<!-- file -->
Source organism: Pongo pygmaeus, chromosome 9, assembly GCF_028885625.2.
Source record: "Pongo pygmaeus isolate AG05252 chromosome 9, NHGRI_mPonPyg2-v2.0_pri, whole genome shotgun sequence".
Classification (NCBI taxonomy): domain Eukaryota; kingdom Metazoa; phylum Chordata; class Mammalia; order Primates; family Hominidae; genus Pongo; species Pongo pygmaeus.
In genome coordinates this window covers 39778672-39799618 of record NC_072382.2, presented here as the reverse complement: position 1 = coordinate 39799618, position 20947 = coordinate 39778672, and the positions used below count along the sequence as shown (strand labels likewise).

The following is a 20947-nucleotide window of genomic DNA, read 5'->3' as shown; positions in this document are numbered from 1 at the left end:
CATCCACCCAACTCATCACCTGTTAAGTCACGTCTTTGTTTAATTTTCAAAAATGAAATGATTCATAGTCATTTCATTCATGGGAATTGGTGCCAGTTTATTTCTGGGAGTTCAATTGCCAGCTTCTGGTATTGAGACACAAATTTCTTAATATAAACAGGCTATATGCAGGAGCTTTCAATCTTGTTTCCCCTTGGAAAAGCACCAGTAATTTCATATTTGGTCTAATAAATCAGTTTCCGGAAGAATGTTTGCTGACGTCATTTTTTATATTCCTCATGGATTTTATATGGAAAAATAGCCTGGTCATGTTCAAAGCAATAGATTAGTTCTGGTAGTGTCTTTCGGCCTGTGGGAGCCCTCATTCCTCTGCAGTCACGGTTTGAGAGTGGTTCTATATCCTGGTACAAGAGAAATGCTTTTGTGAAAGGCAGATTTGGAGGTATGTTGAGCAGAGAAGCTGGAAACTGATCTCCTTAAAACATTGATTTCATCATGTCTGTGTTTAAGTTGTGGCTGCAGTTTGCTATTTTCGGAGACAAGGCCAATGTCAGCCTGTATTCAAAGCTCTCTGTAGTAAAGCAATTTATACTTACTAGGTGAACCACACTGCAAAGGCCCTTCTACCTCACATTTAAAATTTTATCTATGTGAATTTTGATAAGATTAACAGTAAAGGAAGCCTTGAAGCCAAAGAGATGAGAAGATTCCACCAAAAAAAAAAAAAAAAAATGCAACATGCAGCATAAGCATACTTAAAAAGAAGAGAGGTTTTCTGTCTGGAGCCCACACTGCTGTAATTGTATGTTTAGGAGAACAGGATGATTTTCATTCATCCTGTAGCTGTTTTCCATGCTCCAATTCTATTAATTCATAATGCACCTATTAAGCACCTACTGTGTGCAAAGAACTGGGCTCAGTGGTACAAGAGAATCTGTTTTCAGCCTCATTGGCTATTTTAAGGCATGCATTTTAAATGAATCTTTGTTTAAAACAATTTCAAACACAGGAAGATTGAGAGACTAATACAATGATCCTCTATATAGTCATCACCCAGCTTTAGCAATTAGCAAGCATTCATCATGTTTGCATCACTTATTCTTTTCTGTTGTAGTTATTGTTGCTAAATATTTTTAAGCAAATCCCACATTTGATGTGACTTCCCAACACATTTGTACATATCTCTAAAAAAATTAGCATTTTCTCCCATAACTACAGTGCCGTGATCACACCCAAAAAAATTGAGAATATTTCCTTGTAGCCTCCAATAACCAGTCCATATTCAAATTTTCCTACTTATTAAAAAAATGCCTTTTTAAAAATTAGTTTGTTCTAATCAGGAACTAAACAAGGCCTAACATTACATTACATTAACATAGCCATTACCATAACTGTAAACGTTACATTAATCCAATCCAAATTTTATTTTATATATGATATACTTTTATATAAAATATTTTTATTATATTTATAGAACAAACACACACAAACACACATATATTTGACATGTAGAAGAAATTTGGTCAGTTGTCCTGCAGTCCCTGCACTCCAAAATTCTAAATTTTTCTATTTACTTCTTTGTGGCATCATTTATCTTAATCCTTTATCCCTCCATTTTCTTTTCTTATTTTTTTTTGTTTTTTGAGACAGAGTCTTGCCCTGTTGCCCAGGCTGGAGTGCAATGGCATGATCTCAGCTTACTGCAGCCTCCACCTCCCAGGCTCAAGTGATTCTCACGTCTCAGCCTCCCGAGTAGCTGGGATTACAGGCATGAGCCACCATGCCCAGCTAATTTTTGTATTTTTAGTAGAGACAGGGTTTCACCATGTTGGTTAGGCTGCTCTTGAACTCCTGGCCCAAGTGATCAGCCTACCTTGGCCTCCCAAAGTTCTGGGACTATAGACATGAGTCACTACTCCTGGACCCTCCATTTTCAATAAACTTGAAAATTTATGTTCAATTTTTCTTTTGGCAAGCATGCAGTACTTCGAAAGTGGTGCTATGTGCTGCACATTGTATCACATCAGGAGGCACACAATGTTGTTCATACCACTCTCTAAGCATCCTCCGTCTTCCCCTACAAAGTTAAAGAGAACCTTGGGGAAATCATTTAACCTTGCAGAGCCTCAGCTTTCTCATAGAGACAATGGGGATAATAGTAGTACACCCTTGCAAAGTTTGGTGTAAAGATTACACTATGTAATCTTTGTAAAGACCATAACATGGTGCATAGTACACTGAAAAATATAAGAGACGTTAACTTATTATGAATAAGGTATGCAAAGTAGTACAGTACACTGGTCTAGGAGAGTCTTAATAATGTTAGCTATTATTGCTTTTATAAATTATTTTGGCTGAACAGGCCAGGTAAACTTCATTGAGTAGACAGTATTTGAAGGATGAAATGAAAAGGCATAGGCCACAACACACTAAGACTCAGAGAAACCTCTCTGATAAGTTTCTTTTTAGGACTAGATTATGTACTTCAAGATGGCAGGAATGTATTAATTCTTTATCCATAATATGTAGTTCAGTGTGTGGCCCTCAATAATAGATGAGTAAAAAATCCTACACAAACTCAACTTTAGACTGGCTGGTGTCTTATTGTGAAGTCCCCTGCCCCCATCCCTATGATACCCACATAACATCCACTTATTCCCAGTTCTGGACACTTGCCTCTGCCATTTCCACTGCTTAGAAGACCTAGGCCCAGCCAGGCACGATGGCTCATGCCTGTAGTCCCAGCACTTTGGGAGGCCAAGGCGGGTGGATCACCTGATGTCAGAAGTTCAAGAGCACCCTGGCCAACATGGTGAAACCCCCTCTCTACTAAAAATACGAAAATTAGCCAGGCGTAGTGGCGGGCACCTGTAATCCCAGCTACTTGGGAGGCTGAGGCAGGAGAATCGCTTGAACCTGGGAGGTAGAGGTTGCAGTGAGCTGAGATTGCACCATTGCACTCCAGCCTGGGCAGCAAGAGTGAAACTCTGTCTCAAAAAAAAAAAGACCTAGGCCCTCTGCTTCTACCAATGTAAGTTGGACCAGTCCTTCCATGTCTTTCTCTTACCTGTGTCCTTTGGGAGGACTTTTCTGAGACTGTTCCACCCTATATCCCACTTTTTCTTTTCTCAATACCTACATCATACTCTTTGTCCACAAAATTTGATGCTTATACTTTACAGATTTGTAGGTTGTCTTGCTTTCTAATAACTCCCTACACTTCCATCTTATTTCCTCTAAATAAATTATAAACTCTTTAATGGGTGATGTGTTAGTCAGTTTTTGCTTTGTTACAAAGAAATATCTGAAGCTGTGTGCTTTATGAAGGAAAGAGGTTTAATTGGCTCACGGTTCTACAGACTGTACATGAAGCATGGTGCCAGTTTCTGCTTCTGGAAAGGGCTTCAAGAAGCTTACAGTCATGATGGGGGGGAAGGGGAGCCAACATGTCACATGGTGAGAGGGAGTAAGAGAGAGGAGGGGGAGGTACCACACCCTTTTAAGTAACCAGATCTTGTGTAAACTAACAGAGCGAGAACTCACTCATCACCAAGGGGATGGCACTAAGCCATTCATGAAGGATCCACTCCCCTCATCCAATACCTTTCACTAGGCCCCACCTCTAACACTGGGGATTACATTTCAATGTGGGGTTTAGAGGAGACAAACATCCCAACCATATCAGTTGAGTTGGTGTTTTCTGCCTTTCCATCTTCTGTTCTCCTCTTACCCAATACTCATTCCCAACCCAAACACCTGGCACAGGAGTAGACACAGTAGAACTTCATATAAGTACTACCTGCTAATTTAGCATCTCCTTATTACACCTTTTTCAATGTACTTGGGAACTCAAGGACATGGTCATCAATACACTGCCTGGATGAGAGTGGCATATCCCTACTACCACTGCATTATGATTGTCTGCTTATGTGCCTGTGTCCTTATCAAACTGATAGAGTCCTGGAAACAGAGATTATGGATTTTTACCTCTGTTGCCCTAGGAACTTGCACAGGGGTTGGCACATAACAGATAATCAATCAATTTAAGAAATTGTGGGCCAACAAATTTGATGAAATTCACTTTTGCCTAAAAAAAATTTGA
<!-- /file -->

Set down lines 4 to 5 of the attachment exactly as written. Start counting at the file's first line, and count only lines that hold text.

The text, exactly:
In genome coordinates this window covers 39778672-39799618 of record NC_072382.2, presented here as the reverse complement: position 1 = coordinate 39799618, position 20947 = coordinate 39778672, and the positions used below count along the sequence as shown (strand labels likewise).

The following is a 20947-nucleotide window of genomic DNA, read 5'->3' as shown; positions in this document are numbered from 1 at the left end: